my questions is rooted in my post about the missing CSS filter property in the visual editor of Pinegrow … hoping that some sunny day this feature will appear … I just thought about what the need of this feature is really all about, what I and maybe other beginners need – people who start designing & coding in and with HMTL 5 & CSS 3.
Well, the problem is that from a desktop & backend developer perspective CSS is somehow “type less” – its properties have no explicit “enveloping structure” that leads to the purpose and the effect of the property (or to which HTML elements it may be applied).
CSS properties are just free floating around – there are no CSS parent-objects that embed only the properties that belong to them, like e.g. for a border object and border-width property.
Some CSS properties guide their effect & “target objective” by the names respectively the prefixes in a dashed notation (like border-radius), but that is not consistent in every case, e.g. border-collapse can be used in tables too.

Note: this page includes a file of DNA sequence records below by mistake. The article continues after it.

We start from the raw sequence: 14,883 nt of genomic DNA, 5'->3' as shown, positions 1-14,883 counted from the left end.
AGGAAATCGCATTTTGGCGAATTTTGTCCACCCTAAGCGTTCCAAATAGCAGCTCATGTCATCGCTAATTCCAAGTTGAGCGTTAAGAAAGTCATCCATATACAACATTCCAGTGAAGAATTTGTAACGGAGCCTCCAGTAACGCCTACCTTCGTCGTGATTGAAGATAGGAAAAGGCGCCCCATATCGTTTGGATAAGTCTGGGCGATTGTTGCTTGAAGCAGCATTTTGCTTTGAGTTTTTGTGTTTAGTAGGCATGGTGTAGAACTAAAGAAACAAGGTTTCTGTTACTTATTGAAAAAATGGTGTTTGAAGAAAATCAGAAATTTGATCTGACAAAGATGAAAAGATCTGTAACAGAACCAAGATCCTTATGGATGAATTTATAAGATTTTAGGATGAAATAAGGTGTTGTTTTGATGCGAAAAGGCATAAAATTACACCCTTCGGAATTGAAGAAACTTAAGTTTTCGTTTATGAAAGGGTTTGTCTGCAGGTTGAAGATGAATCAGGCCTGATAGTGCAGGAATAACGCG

This is quite confusing for a foreigner in the new lands of HTML & CSS … so what about a visual map of that mysterious landscape .
I searched the web for CSS3 cheat sheets and visual guides, but I did not find something that seems to be complete (e.g. https://websitesetup.org/css3-cheat-sheet/ missing the filter property) and as I am a newbie, I cannot decide if its complete or not. Pure lists of all CCS 3 Properties can also be found in several places (e.g. with some top level structure https://tympanus.net/codrops/css_reference ), but then context & target of use is missing.
Having a complete CSS3 cheat sheet that visually guides a newbie would be great – or having a software or mobile app, which brings the “loosely CSS3 properties” into context and makes their use visible, maybe in an observable & editable action would be awesome to have … this could fill the gap for the missing CSS properties in the visual editor of Pinegrow … because typing the properties manually is not the problem, but knowing them & their use is .
Is there anything like this “out there” … suggestions & links are very much appreciated.